Proven Heart Failure Therapy Not Standardized In US Hospitals
Cardiac resynchronization therapy (CRT) can help heart failure patients’ hearts beat more efficiently and effectively, but the therapy isn’t used in U.S. hospitals as much as it should be and often it’s not used as recommended in clinical trials and published guidelines, according to a report in Circulation: Journal of the American Heart Association.
CRT involves doctors implanting a device in heart failure patients that paces the heart’s main chambers to beat in sync.
“Studies have shown that, when used in combination with optimal medical therapy, CRT is associated with a 50 percent reduction in hospitalization for heart failure and a 36 percent reduction in mortality, or death,” said Adrian F. Hernandez, M.D., M.H.S., author of the study and assistant professor of medicine in the Duke Clinical Research Institute at Duke University in Durham, N.C. “We did this study to analyze if and how this new therapy is being used in U.S. hospitals.”
Hernandez and colleagues analyzed the American Heart Association’s Get With The Guidelines patient registry, which included 33,898 heart failure patient admissions at 228 hospitals from January 2005 through September 2007. They looked at whether CRT therapy was present at discharge, the types of patients receiving the therapy and patterns of use at hospitals.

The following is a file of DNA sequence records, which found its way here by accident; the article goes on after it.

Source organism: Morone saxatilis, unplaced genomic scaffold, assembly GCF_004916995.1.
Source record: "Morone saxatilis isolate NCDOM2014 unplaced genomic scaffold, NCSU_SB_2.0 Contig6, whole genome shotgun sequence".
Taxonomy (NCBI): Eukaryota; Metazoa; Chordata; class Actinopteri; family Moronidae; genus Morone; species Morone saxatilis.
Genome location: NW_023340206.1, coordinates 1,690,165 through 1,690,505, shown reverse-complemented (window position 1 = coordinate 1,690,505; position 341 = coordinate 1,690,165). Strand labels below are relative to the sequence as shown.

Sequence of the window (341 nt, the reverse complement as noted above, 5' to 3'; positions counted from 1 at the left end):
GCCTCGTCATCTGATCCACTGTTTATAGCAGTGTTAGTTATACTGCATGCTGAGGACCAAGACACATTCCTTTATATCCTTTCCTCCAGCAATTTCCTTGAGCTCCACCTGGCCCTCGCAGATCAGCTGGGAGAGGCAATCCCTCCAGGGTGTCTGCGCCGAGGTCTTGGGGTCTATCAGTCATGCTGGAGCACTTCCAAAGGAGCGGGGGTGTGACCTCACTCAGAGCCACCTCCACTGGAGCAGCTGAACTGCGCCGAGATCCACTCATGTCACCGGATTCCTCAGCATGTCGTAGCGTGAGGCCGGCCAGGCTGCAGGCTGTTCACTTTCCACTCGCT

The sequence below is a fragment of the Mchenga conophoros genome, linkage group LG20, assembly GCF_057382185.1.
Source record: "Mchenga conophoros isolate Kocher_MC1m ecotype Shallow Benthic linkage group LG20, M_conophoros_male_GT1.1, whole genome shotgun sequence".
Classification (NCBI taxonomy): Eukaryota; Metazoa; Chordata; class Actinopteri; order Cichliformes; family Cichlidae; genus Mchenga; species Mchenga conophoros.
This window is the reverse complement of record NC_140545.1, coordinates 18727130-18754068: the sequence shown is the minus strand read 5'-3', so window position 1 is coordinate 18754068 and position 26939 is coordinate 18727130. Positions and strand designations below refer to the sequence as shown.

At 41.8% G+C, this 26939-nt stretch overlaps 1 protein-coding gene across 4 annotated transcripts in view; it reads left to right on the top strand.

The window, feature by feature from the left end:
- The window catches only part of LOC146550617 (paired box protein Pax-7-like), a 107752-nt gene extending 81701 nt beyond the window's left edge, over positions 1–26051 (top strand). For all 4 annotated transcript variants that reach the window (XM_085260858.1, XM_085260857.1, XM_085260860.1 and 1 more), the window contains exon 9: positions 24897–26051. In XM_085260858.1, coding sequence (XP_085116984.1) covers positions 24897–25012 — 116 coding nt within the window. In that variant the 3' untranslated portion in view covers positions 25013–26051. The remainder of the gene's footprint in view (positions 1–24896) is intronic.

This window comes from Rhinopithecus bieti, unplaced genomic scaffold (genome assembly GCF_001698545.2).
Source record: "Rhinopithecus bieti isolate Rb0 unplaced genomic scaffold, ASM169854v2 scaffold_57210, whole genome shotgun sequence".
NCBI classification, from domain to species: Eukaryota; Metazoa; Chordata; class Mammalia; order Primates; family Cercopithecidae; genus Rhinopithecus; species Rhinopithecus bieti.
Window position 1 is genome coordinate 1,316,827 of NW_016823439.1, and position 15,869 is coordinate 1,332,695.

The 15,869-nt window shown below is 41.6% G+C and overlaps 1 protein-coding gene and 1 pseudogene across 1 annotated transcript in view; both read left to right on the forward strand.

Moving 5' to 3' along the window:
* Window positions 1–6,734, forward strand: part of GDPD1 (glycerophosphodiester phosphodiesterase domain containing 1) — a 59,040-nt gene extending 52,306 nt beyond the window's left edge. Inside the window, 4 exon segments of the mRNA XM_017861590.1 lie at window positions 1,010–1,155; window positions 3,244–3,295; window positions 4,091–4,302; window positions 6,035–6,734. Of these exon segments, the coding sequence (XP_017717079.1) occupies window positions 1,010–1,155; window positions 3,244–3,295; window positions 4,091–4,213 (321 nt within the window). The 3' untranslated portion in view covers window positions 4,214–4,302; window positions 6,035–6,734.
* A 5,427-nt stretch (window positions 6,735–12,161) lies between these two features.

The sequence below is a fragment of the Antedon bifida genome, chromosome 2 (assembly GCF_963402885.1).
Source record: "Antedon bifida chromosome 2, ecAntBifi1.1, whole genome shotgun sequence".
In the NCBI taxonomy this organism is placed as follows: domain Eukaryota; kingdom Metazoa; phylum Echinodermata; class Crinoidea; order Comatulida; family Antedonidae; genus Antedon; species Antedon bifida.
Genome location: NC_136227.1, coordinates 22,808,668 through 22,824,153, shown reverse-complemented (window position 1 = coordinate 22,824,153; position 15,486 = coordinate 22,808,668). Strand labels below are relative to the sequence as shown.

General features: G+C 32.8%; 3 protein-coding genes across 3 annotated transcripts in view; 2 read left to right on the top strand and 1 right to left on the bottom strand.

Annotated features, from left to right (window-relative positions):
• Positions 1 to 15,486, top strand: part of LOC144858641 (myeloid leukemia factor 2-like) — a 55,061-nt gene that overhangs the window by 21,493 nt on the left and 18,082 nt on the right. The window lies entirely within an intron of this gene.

They found that, while rates varied greatly from hospital to hospital, 12.4 percent of the hospitalized heart failure population in the registry was discharged with CRT.
“That’s a small percentage when you consider that we estimate 30 percent to 50 percent of hospitalized patients with heart failure were eligible for CRT based on previous studies,” Hernandez said.
Patients who received the devices were more likely to have had more severe heart failure, as well as a history of heart attacks (58 percent in the CRT group versus 45 percent in the non-CRT group) and a history of atrial fibrillation (38 percent versus 27 percent).
Hernandez noted that, although clinical trials have shown benefit from CRT for patients with left ventricular ejection fraction (LVEF) – which shows how well the heart pumps – of 35 percent or less, in this study, the average use of CRT among hospitals was only 14.3 percent of these patients.
“That means that there are a lot of patients who potentially could benefit from the device who aren’t receiving it,” Hernandez said. “We also found that 10 percent of patients discharged with a new CRT implant had an LVEF of greater than 35 percent, which suggests that those patients are over-treated. They have not been shown in trials to benefit from the therapy.”
Geography seems to impact whether patients receive the therapy. For example, heart failure patients treated at hospitals in the Northeast were 60 percent less likely to receive CRT compared to other regions of the country.
Race also plays a role: Black patients were 55 percent less likely than whites to receive the devices.
The study sends a clear message that hospitals need to have systematic practices to employ best evidence, including treating patients with CRT, Hernandez said. Patients should also investigate their condition of heart failure and be their own advocate to get optimal care.